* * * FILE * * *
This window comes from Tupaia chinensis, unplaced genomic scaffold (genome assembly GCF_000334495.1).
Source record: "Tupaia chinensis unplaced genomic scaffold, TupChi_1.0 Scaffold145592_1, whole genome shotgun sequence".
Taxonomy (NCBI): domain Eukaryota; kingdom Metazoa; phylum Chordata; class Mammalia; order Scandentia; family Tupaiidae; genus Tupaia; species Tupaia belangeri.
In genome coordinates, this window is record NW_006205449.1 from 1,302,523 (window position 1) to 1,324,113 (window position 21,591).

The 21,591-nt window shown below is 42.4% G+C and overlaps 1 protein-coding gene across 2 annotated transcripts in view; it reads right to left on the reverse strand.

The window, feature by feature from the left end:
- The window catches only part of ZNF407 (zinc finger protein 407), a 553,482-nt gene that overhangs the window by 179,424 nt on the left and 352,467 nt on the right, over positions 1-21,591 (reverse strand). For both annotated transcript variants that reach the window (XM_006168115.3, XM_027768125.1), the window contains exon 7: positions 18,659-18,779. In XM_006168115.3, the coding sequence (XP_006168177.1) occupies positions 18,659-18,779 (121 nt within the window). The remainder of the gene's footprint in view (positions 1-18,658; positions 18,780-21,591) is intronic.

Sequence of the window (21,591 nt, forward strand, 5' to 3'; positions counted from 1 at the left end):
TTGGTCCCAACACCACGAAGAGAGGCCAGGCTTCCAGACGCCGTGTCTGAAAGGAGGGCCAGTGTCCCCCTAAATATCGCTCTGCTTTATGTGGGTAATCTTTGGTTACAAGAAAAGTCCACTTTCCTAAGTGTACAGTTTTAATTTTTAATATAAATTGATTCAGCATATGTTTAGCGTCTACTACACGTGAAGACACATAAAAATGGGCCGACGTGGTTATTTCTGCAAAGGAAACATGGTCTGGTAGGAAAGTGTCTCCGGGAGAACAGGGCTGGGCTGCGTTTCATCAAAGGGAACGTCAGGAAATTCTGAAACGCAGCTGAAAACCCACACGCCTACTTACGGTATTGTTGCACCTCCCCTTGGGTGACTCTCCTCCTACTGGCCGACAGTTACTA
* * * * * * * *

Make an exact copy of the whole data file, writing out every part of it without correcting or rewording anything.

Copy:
This window comes from Tupaia chinensis, unplaced genomic scaffold (genome assembly GCF_000334495.1).
Source record: "Tupaia chinensis unplaced genomic scaffold, TupChi_1.0 Scaffold145592_1, whole genome shotgun sequence".
Taxonomy (NCBI): domain Eukaryota; kingdom Metazoa; phylum Chordata; class Mammalia; order Scandentia; family Tupaiidae; genus Tupaia; species Tupaia belangeri.
In genome coordinates, this window is record NW_006205449.1 from 1,302,523 (window position 1) to 1,324,113 (window position 21,591).

The 21,591-nt window shown below is 42.4% G+C and overlaps 1 protein-coding gene across 2 annotated transcripts in view; it reads right to left on the reverse strand.

The window, feature by feature from the left end:
- The window catches only part of ZNF407 (zinc finger protein 407), a 553,482-nt gene that overhangs the window by 179,424 nt on the left and 352,467 nt on the right, over positions 1-21,591 (reverse strand). For both annotated transcript variants that reach the window (XM_006168115.3, XM_027768125.1), the window contains exon 7: positions 18,659-18,779. In XM_006168115.3, the coding sequence (XP_006168177.1) occupies positions 18,659-18,779 (121 nt within the window). The remainder of the gene's footprint in view (positions 1-18,658; positions 18,780-21,591) is intronic.

Sequence of the window (21,591 nt, forward strand, 5' to 3'; positions counted from 1 at the left end):
TTGGTCCCAACACCACGAAGAGAGGCCAGGCTTCCAGACGCCGTGTCTGAAAGGAGGGCCAGTGTCCCCCTAAATATCGCTCTGCTTTATGTGGGTAATCTTTGGTTACAAGAAAAGTCCACTTTCCTAAGTGTACAGTTTTAATTTTTAATATAAATTGATTCAGCATATGTTTAGCGTCTACTACACGTGAAGACACATAAAAATGGGCCGACGTGGTTATTTCTGCAAAGGAAACATGGTCTGGTAGGAAAGTGTCTCCGGGAGAACAGGGCTGGGCTGCGTTTCATCAAAGGGAACGTCAGGAAATTCTGAAACGCAGCTGAAAACCCACACGCCTACTTACGGTATTGTTGCACCTCCCCTTGGGTGACTCTCCTCCTACTGGCCGACAGTTACTA